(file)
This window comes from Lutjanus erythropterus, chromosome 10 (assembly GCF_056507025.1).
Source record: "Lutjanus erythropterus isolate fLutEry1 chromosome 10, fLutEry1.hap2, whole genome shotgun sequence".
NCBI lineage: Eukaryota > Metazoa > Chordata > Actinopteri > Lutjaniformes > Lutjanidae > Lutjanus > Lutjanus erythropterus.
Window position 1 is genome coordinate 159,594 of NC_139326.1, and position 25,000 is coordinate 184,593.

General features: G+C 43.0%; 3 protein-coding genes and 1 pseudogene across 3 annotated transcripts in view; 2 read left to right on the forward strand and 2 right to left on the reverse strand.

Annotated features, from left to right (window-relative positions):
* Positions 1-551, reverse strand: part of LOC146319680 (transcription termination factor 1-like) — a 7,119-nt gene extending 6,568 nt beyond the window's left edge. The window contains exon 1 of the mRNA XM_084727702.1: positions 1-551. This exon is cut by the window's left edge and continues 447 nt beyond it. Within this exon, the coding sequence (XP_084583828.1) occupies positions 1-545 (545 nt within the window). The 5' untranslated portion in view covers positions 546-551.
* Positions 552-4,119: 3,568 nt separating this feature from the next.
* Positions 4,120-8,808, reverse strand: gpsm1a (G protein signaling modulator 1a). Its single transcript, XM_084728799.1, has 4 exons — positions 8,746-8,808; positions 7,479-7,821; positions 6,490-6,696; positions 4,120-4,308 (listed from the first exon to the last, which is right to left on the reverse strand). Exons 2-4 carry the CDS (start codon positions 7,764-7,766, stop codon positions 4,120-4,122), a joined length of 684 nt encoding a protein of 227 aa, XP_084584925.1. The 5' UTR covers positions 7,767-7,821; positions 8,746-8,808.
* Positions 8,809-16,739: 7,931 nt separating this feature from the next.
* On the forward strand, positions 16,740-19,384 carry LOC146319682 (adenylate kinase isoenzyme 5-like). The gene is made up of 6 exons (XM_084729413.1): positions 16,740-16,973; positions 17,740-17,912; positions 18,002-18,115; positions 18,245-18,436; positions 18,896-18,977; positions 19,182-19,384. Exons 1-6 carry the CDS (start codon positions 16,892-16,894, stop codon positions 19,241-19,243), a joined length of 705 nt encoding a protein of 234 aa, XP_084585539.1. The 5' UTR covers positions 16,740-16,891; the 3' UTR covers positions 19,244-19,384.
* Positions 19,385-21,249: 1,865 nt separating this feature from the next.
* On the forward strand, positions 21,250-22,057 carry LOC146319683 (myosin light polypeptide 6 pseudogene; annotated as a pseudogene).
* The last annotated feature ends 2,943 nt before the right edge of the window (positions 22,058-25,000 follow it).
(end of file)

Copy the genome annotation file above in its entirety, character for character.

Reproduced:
This window comes from Lutjanus erythropterus, chromosome 10 (assembly GCF_056507025.1).
Source record: "Lutjanus erythropterus isolate fLutEry1 chromosome 10, fLutEry1.hap2, whole genome shotgun sequence".
NCBI lineage: Eukaryota > Metazoa > Chordata > Actinopteri > Lutjaniformes > Lutjanidae > Lutjanus > Lutjanus erythropterus.
Window position 1 is genome coordinate 159,594 of NC_139326.1, and position 25,000 is coordinate 184,593.

General features: G+C 43.0%; 3 protein-coding genes and 1 pseudogene across 3 annotated transcripts in view; 2 read left to right on the forward strand and 2 right to left on the reverse strand.

Annotated features, from left to right (window-relative positions):
* Positions 1-551, reverse strand: part of LOC146319680 (transcription termination factor 1-like) — a 7,119-nt gene extending 6,568 nt beyond the window's left edge. The window contains exon 1 of the mRNA XM_084727702.1: positions 1-551. This exon is cut by the window's left edge and continues 447 nt beyond it. Within this exon, the coding sequence (XP_084583828.1) occupies positions 1-545 (545 nt within the window). The 5' untranslated portion in view covers positions 546-551.
* Positions 552-4,119: 3,568 nt separating this feature from the next.
* Positions 4,120-8,808, reverse strand: gpsm1a (G protein signaling modulator 1a). Its single transcript, XM_084728799.1, has 4 exons — positions 8,746-8,808; positions 7,479-7,821; positions 6,490-6,696; positions 4,120-4,308 (listed from the first exon to the last, which is right to left on the reverse strand). Exons 2-4 carry the CDS (start codon positions 7,764-7,766, stop codon positions 4,120-4,122), a joined length of 684 nt encoding a protein of 227 aa, XP_084584925.1. The 5' UTR covers positions 7,767-7,821; positions 8,746-8,808.
* Positions 8,809-16,739: 7,931 nt separating this feature from the next.
* On the forward strand, positions 16,740-19,384 carry LOC146319682 (adenylate kinase isoenzyme 5-like). The gene is made up of 6 exons (XM_084729413.1): positions 16,740-16,973; positions 17,740-17,912; positions 18,002-18,115; positions 18,245-18,436; positions 18,896-18,977; positions 19,182-19,384. Exons 1-6 carry the CDS (start codon positions 16,892-16,894, stop codon positions 19,241-19,243), a joined length of 705 nt encoding a protein of 234 aa, XP_084585539.1. The 5' UTR covers positions 16,740-16,891; the 3' UTR covers positions 19,244-19,384.
* Positions 19,385-21,249: 1,865 nt separating this feature from the next.
* On the forward strand, positions 21,250-22,057 carry LOC146319683 (myosin light polypeptide 6 pseudogene; annotated as a pseudogene).
* The last annotated feature ends 2,943 nt before the right edge of the window (positions 22,058-25,000 follow it).